South African Military History Society




PAST EVENTS: The DDH talk for our January 2001 meeting was given by 90 year old Sam Wills and covered his personal experiences from the start of WW2 up to "Dunkirk", which was the title of his talk. Our speaker explained that he had been on a volunteer training camp at the outbreak of WW2 and was immediately drafted into the army. After undergoing specialized training in anti-aircraft gunnery, he embarked for France on Christmas Day 1939. After a frustrating journey across the Channel and virtually no food for three days, his unit was eventually deployed at a RAF airfield near the Belgian border at the northern end of the Maginot line. As far as he was concerned, it was a continuation of WW1 with their billets, defensive trenches and equipment, exactly the same as they had been 25 years previously. And there he sat during the so-called "Phoney War" doing virtually nothing until the German offensive began in the Spring of 1940.
The first inkling he had of any problems was when the RAF pulled out as the Germans had invaded Holland and Belgium in the north and France through the Ardennes in the South. However, instead of going for Paris as they had done in WW1, they swung north in a bid to capture the channel ports and thereby isolate the BEF. Our speaker's unit was evacuated immediately, but their withdrawal was hampered by thousands of refugees who clogged the main roads and generally paralysed all orderly movement They eventually found themselves on the banks of the Sambre-Oise canal where they were supposed to stop the Germans from forming a bridgehead. They were joined by a French artillery unit that laid its guns on the congested road on the other side of the canal. This had disastrous results when the German panzers arrived in the forests behind the canal, because they had to fire through the lines of helpless refugees to stop the German advance. After a day of heavy bombardment, suddenly there was silence. Famously, Hitler had ordered his forces to stop at the St Omer canal for 48 hours. This gave the remnants of the BEF, which included our speaker, time to fall back on Dunkirk.

They were massed on the beaches adjacent to the east mole of the harbour and were subjected to almost continuous strafing and bombing by the Luftwaffe. The chaos and the lack of command resulted in the troops wandering aimlessly along what was left of the streets in the town. Eventually they met up with some Royal Navy petty officers who organized them into groups of 50 and embarked them on what ships were available. Our speaker found himself aboard a ferry steamer, "Queen of the Channel", which set off soon after. He was so exhaused that he fell asleep almost immediately, only to be awakened a short while afterwards by a huge explosion. As he could not see anything untoward, he went back to sleep only to be reawakened later by a sudden silence and the sight of a string of lifeboats heading towards a waiting cargo ship. He managed to jump into the last lifeboat as it was being lowered and was taken aboard the already crowded cargo ship. He stayed on deck and had no idea as to where they were going. Eventually they were landed at Dover and he was sent to a base-camp in the west of England, where his unit was consolidated and re-equipped. When they were re-organized, they were sent to southeast England to counter the expected German invasion, but it never materialized and instead, he was witness to the Battle of Britain and the Blitz. He was commissioned in 1943, saw service in Gibraltar and Italy in 1944 and had reached Venice by VE Day in 1945. It was a moving talk by an old soldier, talking of a famous action he took part in.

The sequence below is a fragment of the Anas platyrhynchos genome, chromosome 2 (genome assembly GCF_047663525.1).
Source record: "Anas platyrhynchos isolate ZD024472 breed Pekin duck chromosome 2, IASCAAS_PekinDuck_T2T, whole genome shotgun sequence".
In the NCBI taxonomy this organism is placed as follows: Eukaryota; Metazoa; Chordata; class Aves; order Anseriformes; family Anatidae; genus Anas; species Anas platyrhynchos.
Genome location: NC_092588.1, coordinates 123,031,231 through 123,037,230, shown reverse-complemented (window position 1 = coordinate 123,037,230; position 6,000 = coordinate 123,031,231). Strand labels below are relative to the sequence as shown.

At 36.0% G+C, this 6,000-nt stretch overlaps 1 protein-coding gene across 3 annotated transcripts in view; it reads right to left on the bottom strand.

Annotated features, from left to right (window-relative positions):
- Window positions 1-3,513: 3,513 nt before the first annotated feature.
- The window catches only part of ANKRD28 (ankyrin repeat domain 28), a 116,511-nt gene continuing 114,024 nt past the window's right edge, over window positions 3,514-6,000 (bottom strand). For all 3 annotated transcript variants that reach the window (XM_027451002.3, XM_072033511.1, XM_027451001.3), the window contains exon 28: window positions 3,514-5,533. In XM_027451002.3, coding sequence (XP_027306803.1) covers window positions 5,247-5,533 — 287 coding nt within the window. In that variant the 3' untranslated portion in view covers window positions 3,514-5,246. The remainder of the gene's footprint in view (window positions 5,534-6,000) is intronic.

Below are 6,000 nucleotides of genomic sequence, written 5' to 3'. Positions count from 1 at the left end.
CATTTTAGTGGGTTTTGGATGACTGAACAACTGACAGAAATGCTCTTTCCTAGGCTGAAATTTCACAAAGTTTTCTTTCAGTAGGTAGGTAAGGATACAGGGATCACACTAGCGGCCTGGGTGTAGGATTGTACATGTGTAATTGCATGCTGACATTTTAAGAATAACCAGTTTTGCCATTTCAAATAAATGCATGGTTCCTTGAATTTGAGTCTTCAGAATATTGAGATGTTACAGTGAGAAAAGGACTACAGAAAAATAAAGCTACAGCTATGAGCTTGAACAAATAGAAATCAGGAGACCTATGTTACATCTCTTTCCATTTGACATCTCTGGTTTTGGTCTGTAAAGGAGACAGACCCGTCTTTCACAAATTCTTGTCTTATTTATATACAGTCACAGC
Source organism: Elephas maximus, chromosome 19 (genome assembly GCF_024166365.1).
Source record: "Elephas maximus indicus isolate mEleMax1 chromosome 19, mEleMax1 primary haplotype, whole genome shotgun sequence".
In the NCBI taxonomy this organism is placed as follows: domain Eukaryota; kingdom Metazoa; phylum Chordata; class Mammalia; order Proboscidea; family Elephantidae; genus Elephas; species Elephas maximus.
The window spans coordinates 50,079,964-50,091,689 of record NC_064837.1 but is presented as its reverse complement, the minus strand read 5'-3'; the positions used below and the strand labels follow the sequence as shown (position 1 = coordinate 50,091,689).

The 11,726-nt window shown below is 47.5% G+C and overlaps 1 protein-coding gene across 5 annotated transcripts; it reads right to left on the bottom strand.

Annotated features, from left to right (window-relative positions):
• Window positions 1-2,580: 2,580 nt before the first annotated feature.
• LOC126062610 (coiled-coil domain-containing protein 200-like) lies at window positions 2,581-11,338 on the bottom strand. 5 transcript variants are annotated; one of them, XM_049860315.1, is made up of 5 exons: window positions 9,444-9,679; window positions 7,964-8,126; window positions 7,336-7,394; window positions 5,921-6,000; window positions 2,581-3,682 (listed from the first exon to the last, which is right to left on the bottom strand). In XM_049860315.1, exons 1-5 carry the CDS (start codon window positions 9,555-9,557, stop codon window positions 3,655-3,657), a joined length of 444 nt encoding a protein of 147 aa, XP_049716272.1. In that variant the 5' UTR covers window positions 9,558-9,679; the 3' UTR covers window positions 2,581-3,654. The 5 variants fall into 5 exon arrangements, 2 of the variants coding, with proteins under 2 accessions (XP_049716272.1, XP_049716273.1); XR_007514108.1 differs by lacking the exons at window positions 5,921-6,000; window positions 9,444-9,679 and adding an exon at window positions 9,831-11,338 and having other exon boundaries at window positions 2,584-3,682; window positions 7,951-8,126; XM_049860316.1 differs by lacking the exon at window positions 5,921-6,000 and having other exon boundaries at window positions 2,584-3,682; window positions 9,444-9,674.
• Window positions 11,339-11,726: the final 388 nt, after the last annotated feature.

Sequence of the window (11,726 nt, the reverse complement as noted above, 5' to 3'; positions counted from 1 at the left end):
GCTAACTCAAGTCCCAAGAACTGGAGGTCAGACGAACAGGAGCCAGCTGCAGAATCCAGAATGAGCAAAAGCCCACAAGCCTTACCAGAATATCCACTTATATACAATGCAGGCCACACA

Our main talk for the evening was entitled, "The Mighty Hood" and was given by our Vice Chairman, Bill Brady, and what a magnificent effort it proved to be. By means of overhead projection transparencies, photographic slides, computer projection and video, our speaker told us how the "pride and joy" of the Royal Navy, the ill-fated HMS Hood had blown up within eight minutes of opening battle in its second major action.
He began by describing how the "battle-cruiser" came into being It was the brainchild of Admiral Fisher, Britain's premier naval visionary and had its origins in the revolutionary HMS Dreadnought, which in its time (early 20th century) was the most advanced battleship in the world. It combined large calibre long-range guns with heavy armour protection and formed the benchmark for all future battleships. Admiral Fisher was of the opinion that the only way potential enemies could attack Britain was through commerce raiding on the Empire's supply lines and that the "battle-cruiser" which coupled speed with heavy fire-power was the best protection. He envisaged ships like the Dreadnought, but with reduced armour to give greater speed. Hence the concept of the "battle-cruiser" was born and by the outbreak of WW1, Britain had built a number of them. However, their tactical role was that of scouting and the argument that speed was armour, would prove to be a tragic error. The moment of truth for these "battle-cruisers" was at the great naval Battle of Jutland in 1916. Although the Royal Navy achieved a strategic victory, it was at a high price. Plunging German shells penetrated the light deck armour of three of these "battle-cruisers" and detonated their magazines causing them to blow up with appalling loss of life.